While designing this Warrior, the miniature I had in mind was that of Sheik Yadosh from the Dogs of War expansion for Warhammer Fantasy by Games Workshop. Another good miniature is the Merchant from the original Talisman game or the Merchant from Mordheim. Other than that, any fat ‘nobleman’ type of miniature will do, painted in a colour scheme to give the impression that he is wearing expensive clothes. eg. dark purple robes.


Merchants of the Warhammer World are fat, greedy and mean and probably the most self centred people in the whole of the Warhammer World. They are more accustomed to living the fine life rather than adventuring in dungeons. However, if there is a chance that a great treasure is to be found there, they hire a bodyguard and are off! Anything that can be sold is worth the risk! Merchants are snobbish and normally associate only with others of the same high class; they only put up with the other Warriors for protection. On an adventure, Merchants always think in terms of the gold that can be made and riches to be found, never the thrill of the adventure itself.




Barge Aside
Bluff Enemies
Climb on Shoulders
Climb Wall
Difficult Shot
Disarm Enemy
Disarm Trap
Distract Enemy
Fight Defensively
Hold Door
Improvise Weapon
Kick Over
Lift Trapdoor
Listen at Door
Loosen/Tie Bonds
Make Bandages
Make Rope
Move Heavy Objects
Pick Lock
Play Dead
Search Object
Search Rooms
Start Fires
Stun Enemies
Swing on Rope
Take Cover
Understand Speech
Wedge Door


Battle Level Gold Title Move WS BS Str Dam. Dice T Wounds I A Luck WP P Skills
1 0 Barterer 3 2 6+ 3 1 2 1D6+5 3 1 1 3 6+ 1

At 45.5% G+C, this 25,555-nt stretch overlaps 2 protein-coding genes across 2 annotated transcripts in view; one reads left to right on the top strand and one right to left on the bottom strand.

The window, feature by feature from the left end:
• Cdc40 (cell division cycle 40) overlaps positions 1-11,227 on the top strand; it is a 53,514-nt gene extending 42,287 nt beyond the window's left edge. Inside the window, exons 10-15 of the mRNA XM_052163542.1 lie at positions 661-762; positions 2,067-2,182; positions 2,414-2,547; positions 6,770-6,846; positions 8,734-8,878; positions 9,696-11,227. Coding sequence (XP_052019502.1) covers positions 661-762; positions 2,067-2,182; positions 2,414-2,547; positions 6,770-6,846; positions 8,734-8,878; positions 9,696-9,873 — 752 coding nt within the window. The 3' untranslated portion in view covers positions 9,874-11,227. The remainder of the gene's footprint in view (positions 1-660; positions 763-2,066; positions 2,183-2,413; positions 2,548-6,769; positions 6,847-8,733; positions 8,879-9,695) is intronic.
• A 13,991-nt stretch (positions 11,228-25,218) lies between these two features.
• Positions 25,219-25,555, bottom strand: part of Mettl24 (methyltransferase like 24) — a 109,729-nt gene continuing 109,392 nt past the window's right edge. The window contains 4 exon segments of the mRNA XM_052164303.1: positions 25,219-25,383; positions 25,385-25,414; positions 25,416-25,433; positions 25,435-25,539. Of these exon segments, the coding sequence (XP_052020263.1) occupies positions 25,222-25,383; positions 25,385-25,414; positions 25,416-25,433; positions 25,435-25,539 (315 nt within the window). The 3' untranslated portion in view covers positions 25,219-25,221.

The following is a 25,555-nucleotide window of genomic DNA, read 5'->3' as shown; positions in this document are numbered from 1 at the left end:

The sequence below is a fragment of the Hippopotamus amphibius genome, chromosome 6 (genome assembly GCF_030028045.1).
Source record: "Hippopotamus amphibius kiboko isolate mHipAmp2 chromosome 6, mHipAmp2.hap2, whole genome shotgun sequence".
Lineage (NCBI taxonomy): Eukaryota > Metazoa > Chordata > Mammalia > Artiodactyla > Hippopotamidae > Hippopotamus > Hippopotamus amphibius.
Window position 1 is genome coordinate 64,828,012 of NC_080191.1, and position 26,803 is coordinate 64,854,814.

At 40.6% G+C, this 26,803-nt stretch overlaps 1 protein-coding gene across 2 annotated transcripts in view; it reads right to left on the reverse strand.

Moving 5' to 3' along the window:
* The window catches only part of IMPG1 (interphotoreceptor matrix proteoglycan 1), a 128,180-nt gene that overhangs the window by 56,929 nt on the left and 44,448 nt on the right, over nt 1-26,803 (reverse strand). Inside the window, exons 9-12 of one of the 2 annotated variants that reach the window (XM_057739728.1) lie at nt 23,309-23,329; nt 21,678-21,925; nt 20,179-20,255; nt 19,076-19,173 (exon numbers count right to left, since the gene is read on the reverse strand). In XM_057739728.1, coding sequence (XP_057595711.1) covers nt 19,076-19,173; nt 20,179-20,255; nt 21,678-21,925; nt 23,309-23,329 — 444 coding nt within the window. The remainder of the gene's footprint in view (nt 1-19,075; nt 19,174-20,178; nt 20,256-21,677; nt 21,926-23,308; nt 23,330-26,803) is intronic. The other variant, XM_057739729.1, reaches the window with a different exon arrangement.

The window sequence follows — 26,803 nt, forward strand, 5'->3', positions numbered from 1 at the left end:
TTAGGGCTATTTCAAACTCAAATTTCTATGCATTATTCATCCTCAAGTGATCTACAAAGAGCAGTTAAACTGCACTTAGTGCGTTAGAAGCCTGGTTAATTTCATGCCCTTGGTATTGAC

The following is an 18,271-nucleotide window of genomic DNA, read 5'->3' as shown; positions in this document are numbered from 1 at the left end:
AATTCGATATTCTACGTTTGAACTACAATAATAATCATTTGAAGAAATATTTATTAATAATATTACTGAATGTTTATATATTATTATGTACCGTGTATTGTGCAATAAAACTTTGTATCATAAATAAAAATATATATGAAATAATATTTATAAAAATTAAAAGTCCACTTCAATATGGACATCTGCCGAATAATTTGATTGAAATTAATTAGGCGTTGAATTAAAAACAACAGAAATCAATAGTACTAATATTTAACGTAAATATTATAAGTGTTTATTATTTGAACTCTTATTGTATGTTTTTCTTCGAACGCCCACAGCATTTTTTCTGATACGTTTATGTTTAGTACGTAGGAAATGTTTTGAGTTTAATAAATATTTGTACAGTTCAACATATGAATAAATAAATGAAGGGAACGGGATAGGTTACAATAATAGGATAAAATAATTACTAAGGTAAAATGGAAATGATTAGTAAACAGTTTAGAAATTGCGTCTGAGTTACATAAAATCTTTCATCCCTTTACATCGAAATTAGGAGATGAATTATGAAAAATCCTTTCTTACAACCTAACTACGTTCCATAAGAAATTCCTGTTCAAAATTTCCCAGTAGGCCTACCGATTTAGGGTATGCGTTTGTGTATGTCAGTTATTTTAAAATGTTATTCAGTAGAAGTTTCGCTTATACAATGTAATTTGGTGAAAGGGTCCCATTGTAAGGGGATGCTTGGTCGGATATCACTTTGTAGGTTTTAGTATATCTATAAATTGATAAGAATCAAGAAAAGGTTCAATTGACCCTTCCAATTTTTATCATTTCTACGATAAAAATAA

2 2,000 Trader 3 2 6+ 3 1 2 2D6+5 3 1 2 3 6+ 2
3 4,000 Trader 3 3 5+ 3 1 2 2D6+5 4 1 3 3 6+ 2
4 8,000 Trader 3 3 5+ 3 1 3 3D6+5 4 2 3 3 6+ 3
5 12,000 Salesman 3 3 5+ 3 2 3 3D6+5 4 2 4 3 5+ 3
6 18,000 Salesman 3 3 5+ 3 2 3 4D6+5 4 2 5 3 5+ 4
7 24,000 Salesman 4 3 5+ 3 2 3 4D6+5 5 3 5 3 5+ 5
8 32,000 Salesman 4 4 5+ 3 2 3 5D6+5 5 3 5 3 4+ 6
9 45,000 Merchant 4 4 4+ 4 3 3 5D6+5 6 3 5 4 4+ 6
10 50,000 Merchant 4 5 4+ 4 3 3 6D6+5 6 3 6 4 4+ 7


Battle Level Gold Title Move WS BS Str Dam Dice T Wounds I A Luck WP P Skills
1 0 Lackey 4 3 5+ 3 1 3 1D6+4 3 1 0 2 5+ 0
2 2,000 Henchman 4 3 5+ 3 1 3 2D6+4 3 1 0 2 5+ 0
3 4,000 Henchman 4 4 4+ 3 1 3 2D6+4 4 1 0 3 5+ 0
4 8,000 Henchman 4 4 4+ 4 1 4 3D6+4 4 2 0 3 5+ 0
5 12,000 Bodyguard 4 5 4+ 4 2 4 3D6+4 5 2 0 3 4+ 0
6 18,000 Bodyguard 4 5 3+ 4 2 4 4D6+4 5 2 0 3 4+ 0
7 24,000 Bodyguard 4 6 3+ 4 2 4 4D6+4 5 2 0 3 4+ 0
8 32,000 Bodyguard 4 6 3+ 4 2 4 5D6+4 5 3 0 3 3+ 0
9 45,000 Mercenary 4 6 2+ 4 3 4 5D6+4 5 3 0 4 3+ 0
10 50,000 Mercenary 4 6 2+ 4 3 4 6D6+4 5 3 0 4 3+ 0


Merchant by Andrew Brockhouse and Michael Brockhouse.